Fuchi ni Tatsu (2016)

vt Harmonium
Japan / 120 minutes / color / Comme des Cinémas, Nagoya Broadcasting Network, MAM, Aeon, Elephant House, Asahi Shimbun, Cinémas du Monde, Mountaingate Dir & Scr: Kôji Fukada Pr: Hiroshi Niimura, Yoshito Ohyama, Masa Sawada, Tsuyoshi Toyama Cine: Ken’ichi Negishi Cast: Mariko Tsutsui, Kanji Furutachi, Tadanobu Asano, Taiga, Momone Shinokawa, Kana Mahiro, Takahiro Miura.

An oddly hypnotic piece of Japanese neonoir, presented in two acts that are separated by a period of years.

Toshio (Furutachi) runs a small, independent metalworking company, its staff just him and a succession of apprentices, with his wife Akié (Tsutsui) helping with the accounts. One day, to Akié’s surprise, he suddenly takes on the enigmatic Mr. Yasaka (Asano), an old friend of his whom she’s never met who “just happened to be passing.” We soon learn that Yasaka has recently come out of jail after an eleven-year term served for murder, and it doesn’t take too much deduction to realize that Toshio was somehow implicated in that crime: it’s by way of repaying the debt of silence that Toshio has hired his old acquaintance.

Mariko Tsutsui as Akié.

Yet Yasaka has repented his transgression, and done his best to make amends to the victim’s kin. Akié finds it easy to forgive his past sins, especially since she’s beginning to fall in love with him. Besides, he’s teaching her daughter Hotaru (Shinokawa) to play a new piece on the harmonium for the school concert . . .

Tadanobu Asano as Yasaka.

Eight years later, Hotaru (now played by Mahiro) is a paraplegic and Toshio is still consumed by the desire to track down Yasaka and kill him for having crippled the child in an act of vengeance. He believes, too, that Yasaka seduced Akié; he doesn’t know that part of the reason for Yasaka’s vengeful crime was in retaliation for Akié’s having forcefully refused him. Matters become more complicated when Toshio and Akié discover that the new apprentice, Takashi Yamakami (Taiga), who’s becoming almost a family member, is Yasaka’s estranged illegitimate son.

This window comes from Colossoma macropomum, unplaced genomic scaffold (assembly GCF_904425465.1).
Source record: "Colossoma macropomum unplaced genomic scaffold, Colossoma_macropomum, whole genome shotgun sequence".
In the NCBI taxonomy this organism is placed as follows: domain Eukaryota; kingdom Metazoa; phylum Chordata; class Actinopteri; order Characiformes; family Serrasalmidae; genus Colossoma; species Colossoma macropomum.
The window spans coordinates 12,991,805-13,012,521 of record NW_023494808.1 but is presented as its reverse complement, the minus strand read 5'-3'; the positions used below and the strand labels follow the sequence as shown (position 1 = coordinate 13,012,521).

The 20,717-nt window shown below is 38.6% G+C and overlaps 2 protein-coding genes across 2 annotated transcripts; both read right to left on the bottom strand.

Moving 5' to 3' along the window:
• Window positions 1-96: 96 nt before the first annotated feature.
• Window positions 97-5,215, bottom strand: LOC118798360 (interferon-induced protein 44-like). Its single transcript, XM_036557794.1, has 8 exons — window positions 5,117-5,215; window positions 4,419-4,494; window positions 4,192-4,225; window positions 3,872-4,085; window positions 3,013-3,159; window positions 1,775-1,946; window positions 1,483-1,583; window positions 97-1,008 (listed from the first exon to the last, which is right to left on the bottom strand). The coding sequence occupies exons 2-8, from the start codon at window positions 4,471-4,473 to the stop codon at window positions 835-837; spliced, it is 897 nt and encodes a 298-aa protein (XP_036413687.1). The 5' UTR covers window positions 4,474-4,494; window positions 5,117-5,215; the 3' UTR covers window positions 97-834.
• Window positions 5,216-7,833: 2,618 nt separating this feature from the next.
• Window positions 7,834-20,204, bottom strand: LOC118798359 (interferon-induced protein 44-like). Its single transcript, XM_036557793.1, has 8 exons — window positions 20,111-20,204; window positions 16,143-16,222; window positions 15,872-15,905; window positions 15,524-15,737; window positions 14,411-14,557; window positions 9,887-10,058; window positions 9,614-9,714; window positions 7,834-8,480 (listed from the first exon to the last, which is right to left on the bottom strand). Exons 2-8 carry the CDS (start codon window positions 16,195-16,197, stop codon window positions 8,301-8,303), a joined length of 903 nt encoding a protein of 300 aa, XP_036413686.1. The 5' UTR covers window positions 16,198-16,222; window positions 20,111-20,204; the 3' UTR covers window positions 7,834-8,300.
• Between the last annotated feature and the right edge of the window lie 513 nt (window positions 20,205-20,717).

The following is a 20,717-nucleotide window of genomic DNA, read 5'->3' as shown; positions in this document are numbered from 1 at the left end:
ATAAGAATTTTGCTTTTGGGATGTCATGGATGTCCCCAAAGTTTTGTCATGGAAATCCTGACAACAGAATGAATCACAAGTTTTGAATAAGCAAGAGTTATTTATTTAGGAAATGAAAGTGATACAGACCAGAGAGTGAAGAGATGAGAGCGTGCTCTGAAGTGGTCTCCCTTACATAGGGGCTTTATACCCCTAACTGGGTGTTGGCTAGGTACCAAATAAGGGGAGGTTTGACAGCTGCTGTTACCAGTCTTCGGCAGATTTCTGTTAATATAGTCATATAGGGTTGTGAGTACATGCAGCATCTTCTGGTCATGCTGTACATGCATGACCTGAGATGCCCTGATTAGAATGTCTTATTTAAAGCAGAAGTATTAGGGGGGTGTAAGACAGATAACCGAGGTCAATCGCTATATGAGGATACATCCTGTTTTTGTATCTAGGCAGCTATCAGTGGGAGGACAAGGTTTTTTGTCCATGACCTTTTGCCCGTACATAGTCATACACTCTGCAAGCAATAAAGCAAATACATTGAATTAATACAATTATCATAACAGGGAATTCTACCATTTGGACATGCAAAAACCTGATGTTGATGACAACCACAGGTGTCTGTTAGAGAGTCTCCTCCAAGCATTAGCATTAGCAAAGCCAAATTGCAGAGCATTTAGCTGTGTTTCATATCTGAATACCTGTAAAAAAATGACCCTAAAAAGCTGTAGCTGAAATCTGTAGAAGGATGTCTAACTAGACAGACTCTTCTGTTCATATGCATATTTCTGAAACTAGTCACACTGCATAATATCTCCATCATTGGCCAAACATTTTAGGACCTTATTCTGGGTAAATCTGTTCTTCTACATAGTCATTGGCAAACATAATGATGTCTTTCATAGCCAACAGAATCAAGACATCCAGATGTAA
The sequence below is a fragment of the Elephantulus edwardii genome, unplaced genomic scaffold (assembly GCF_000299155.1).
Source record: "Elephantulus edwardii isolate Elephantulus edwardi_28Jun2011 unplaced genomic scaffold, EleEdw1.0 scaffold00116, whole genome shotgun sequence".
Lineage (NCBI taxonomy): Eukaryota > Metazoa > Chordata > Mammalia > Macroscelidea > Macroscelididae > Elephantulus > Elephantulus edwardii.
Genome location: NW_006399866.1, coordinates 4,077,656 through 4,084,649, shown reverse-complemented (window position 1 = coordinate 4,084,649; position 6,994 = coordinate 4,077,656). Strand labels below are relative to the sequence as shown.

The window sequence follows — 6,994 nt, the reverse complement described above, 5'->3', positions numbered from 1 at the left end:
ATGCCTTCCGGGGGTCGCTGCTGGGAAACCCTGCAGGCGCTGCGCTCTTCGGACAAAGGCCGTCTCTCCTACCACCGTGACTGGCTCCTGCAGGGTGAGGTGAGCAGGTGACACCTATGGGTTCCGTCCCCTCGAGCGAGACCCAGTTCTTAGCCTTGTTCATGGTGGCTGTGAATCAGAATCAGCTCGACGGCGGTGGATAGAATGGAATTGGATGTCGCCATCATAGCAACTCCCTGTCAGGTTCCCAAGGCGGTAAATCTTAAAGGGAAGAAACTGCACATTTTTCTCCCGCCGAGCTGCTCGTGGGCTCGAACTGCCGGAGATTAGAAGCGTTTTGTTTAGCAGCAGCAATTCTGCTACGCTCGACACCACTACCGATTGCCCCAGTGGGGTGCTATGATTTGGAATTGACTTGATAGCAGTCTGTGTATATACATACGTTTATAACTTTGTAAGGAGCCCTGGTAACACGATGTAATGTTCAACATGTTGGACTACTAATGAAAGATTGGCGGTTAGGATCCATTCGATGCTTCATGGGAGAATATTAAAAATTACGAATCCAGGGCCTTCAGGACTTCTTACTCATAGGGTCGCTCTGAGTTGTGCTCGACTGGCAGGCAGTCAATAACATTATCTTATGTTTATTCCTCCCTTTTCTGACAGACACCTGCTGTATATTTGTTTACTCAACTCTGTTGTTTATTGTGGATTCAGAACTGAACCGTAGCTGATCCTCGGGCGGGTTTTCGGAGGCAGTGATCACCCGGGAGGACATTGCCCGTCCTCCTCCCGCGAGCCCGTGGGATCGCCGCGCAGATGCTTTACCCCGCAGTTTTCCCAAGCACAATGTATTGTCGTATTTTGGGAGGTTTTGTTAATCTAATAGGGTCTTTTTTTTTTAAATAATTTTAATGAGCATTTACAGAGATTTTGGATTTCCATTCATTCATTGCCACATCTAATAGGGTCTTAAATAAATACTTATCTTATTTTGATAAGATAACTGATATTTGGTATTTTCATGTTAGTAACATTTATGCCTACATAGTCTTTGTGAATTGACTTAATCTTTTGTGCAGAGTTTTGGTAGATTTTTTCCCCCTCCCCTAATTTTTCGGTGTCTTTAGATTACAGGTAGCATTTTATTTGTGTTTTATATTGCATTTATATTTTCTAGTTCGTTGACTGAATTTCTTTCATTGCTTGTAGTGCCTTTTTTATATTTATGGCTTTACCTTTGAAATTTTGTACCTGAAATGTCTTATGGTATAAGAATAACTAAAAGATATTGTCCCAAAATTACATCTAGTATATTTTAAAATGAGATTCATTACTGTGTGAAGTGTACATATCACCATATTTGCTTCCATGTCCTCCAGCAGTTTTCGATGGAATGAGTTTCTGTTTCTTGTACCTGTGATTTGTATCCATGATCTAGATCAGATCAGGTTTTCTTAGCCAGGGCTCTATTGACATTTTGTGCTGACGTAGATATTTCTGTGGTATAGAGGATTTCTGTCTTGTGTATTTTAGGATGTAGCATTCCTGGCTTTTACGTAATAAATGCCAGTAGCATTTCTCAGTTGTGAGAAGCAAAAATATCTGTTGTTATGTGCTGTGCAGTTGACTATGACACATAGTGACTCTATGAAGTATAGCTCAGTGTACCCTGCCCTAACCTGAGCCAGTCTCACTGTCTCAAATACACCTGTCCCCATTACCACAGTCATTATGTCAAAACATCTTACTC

Momone Shinokawa as Hotaru.

Although this is a movie that’s in large part about the consequences of violence, especially about how those consequences may impact the innocent, there’s almost no violence on screen: just about the only violent act we see is Akié’s rejection of Yasaka’s almost rape-like attempt to have sex with her.

Taiga as Takashi Yamakami.

For me it’s Akié, who along with Hotaru pays the main price for Toshio’s long hypocrisy, who’s the center of this tale. She’s rendered pitch-perfectly by Mariko Tsutsui as effectively two different women separated by eight years of heartbreak that prematurely age her: the term “long-suffering” could have been invented for her. (The makeup department did a splendid job here, too; the older Akié is quite obviously the same woman yet has been “thickened” all over.) Bizarrely, whoever wrote the blurb for the US DVD of Harmonium didn’t think Tsutsui’s name was worth a mention.

Kana Mahiro as the older Hotaru with Mariko Tsutsui as Akié.

Slow-moving yet never lacking in intriguing incident, beautifully paced (just look at the timing in the opening sequence before Hotaru runs back to turn off her metronome, after a gap that’s perfectly judged to allow Mom to tell her to) and superbly photographed (albeit very darkly, at least on the US DVD release), embellished by a nice red herring or two, Harmonium is refreshingly quiet in its approach. I imagine it’ll be a long time before I forget its atmosphere—and Tsutsui’s performance.

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4 thoughts on “Fuchi ni Tatsu (2016)

  1. An excellent write-up of a very good film – as you say, the pacing and mood are very finely judged. There’s some very interesting stuff coming out of the far east at moment, Japan in particular.

    Btw, I saw Kore-eda’s Shoplifters at the cinema recently and would definitely recommend it, particularly for the undercurrent of darkness that runs through the narrative. It’s another exploration of the nature of family, albeit more complex and nuanced than some of his earlier films. I think you’d find it an interesting watch!

    • I’m glad you enjoyed this movie too, and thanks for the kind words! I agree with you about the current state of Far Eastern cinema, and keep meaning to watch more of it, but the fact that the movies are almost uniformly on the long side acts against them a bit — especially if I’m planning to write them up for here.

      Thanks for the reminder about Shoplifters. I have it on my mental list of things to watch out for,

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